After celebrating its centenary and narrowly missing out on a milestone turnover, Dutch supermarket chain Jumbo has turned its sights firmly on the future. A collaboration with express delivery company Gorillas should enable it to deliver groceries within a few minutes – and to expand online even faster.
No monkey business
Jumbo’s partnership with Gorillas is, on a basic level, enabling the supermarket chain to have groceries delivered instantly in larger towns and cities. The strategic cooperation will start in the Netherlands before the end of March, and in Belgium’s Dutch-speaking North a few months later. A large part of Jumbo’s product range, including A-brands, private label products and La Place products, will be delivered by Gorillas couriers within ten minutes.
On a deeper level, much more is possible: Jumbo has already hinted to investing in Gorillas’ capital and to joint projects regarding real estate, customer data and sports sponsorships and other forms of marketing. Benefits are mutual: while this is Gorillas’ breakthrough in the Dutch and Belgian market (after similar arrangements with Tesco in the United Kingdom and Casino in France), while Jumbo can reduce its fulfilment costs compared to doing the deliveries by itself.
Currently, Gorillas operates in eleven Dutch cities and two Belgian cities, and in twelve of these (all except Brussels) Jumbo will be Gorillas’ almost-exclusive supplier (with the exception of certain products supplied by local companies). The German company will also expand further in both these countries during this year. The partnership is meant to be a long-term ambition and will last several, “at least three”, years.
2022: 15 new stores in Belgium
At the same time, Jumbo has released its annual results for 2021, an “eventful year in many ways”, according to CEO Frits van Eerd. Online turnover of the supermarket chain increased by 30 % to 650 million euros, which is why Jumbo opened ten new delivery hubs in the Netherlands and its third e-fulfilment centre. In 2022, another four delivery hubs and a fourth ‘EFC’ will be added to ensure further (and faster) online growth.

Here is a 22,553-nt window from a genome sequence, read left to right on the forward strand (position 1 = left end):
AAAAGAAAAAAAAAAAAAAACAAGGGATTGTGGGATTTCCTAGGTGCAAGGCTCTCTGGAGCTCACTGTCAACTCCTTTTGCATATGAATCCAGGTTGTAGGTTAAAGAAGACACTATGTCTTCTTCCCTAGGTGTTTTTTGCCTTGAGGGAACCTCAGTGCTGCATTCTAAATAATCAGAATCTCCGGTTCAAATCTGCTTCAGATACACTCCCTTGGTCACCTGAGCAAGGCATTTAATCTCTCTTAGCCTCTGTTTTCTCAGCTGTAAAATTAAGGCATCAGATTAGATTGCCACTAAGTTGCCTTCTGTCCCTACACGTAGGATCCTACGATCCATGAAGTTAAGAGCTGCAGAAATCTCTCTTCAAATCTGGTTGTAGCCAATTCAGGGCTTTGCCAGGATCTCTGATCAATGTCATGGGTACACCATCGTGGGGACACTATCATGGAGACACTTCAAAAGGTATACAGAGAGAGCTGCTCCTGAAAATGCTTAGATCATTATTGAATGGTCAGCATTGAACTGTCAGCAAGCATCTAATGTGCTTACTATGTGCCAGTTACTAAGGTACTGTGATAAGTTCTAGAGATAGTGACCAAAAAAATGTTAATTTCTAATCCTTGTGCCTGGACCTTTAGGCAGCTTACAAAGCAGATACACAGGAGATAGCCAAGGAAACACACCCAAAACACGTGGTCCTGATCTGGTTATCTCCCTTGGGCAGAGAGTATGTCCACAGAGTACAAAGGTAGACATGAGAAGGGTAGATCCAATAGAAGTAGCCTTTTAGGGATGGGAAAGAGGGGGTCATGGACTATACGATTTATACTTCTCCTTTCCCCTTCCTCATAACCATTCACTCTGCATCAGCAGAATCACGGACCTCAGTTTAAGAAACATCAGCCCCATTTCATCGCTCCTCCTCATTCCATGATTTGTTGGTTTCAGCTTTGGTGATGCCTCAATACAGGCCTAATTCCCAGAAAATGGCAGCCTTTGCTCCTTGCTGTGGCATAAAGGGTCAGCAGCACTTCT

Last year, total turnover in Jumbo’s centenary year rose 2 % to 9.9 billion euros – a growth that would have been 4 % excluding the additional week in the 2020 financial year. Hospitality chain La Place suffered from the coronavirus measures and contributed only 52 million euros, barely 4 % more compared to 2020.
In the Netherlands, Jumbo managed to increase its market share to 22 %. The retailer boasts about a rapid expansion in Belgium, as it more than doubled its store number from eight to seventeen. This year, that number should (almost) double again to 32. Several of the fifteen new Belgian stores will be stores in franchise.
Uncertainty is greater than ever
The changes and uncertainties are “greater than ever”, Van Eerd warned. There will be competition from new, international players, while persistent shortages of raw materials and transport capacity, sharp increases of purchase prices and an extremely volatile labour market are pushing up costs and putting pressure on margins.
“Our long-term customer-oriented focus means that, as a family business, we must continue to examine our earnings model critically and, if necessary, adjust our formula and operations accordingly”, they say. “Smart innovation and keeping costs under control are what it is all about in these challenging times.”